Home / Railroads & Locomotives / BNSF Railway locomotives reviewed

BNSF Railway locomotives reviewed

By Chris Guss | March 14, 2021

After 25 years, BNSF’s locomotive roster has evolved suitably

Email Newsletter

Get the newest photos, videos, stories, and more from brands. Sign-up for email today!

Three diesel locomotives outside shop building
Three diesel locomotives outside shop building
After the merger, BNSF bought hundreds of new locomotives, but many legacy models from both railroads continued to operate for years before being sidelined. Here, BN GP39M No. 2816 mingles with former Santa Fe SD45-2 No. 6497 and SDF40-2 No. 6969 at Argentine shops in Kansas City, Kansas in the late 1990s. Chris Guss photo

The motive power fleet of BNSF Railway, which celebrated its 25th anniversary in 2020, has come a long way since Atchison, Topeka & Santa Fe and Burlington Northern merged in 1995. The railroad has transformed its roster from one of the most eclectic in modern times to a more refined fleet of locomotives with a reduced number of models.

Each merger partner had a wide variety of models from EMD’s SW1 to state-of-the-art SD70MACs. Some notable locomotives operating early in BNSFs existence were the GP7, GP9, GP10, GP20, GP30, GP35, SD9, SDP40, SD45, SD45-2, F45, FP45, C30-7 and SF30C. Both roads still used cabless locomotives, rostering EMD’s GP9B, GP38-2B, SD40-2B, and SD45-2Bs, along with General Electric’s B30-7A. Business was good after the merger and the combined company began buying new locomotives by the hundreds. Prior to the merger, Santa Fe had begun buying C44-9Ws while Burlington Northern was deep into its SD70MAC buying binge. Both models would dominate future orders for years, with BNSF being far and away the largest purchaser of both models.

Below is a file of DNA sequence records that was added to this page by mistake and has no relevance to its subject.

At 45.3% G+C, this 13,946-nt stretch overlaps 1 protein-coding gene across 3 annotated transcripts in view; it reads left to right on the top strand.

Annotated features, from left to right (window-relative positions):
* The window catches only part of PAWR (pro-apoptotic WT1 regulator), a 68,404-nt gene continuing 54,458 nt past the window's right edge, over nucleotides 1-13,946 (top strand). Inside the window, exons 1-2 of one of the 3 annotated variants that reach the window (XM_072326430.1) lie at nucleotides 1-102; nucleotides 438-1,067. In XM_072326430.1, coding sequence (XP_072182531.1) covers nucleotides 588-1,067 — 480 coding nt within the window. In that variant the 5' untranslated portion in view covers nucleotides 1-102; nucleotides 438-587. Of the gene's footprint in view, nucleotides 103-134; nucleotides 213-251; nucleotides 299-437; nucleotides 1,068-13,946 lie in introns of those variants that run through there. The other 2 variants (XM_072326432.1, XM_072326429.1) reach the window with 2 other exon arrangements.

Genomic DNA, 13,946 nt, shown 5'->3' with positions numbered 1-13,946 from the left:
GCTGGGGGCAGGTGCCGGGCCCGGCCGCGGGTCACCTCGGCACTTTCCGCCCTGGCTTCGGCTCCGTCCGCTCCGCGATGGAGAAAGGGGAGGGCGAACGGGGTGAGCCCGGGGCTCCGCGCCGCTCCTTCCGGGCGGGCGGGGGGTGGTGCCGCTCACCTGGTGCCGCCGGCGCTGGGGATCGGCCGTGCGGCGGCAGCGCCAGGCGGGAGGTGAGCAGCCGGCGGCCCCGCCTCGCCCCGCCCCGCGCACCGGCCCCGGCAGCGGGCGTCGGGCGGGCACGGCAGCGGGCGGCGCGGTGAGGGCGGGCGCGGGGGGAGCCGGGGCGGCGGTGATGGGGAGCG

For years, BNSF segregated its motive power fleet, keeping A.C. traction mainly on coal trains while the D.C. traction locomotives handled the rest of the traffic. This all changed in the late 2000s when General Electric introduced the ES44C4 locomotive, which uses only four traction motors on a six-axle locomotive, leaving the middle axle on each truck unpowered. BNSF was sold on the concept and would use this model, and its successor ET44C4, to phase out new D.C. traction locomotive purchases. With current traffic levels, BNSF has been retiring, scrapping, or turning back off lease many of its oldest C44-9Ws and SD70MACs, models that were the backbone of the fleet early in BNSF’s existence. BNSF has bought new power every year since it was formed, and with new power on order for 2021 delivery, it continues this effort to keep its fleet young.

One thought on “BNSF Railway locomotives reviewed

  1. A huge amount of surplus motive power now sits east of Gillette, WY easily seen from I-90. It is easily accessed from a highway on the south side of the motive power yards. Hundreds of units, predominantly from EMD, await use. A few Warbonnets and fakebonnets, but every kind of BNSF paint phase and a plethora of BN schemes. If a fan of BNSF motive power, this is a great stop. And one can catch considerable action on the ex-CB&Q there and the ex-NP to the north.

You must login to submit a comment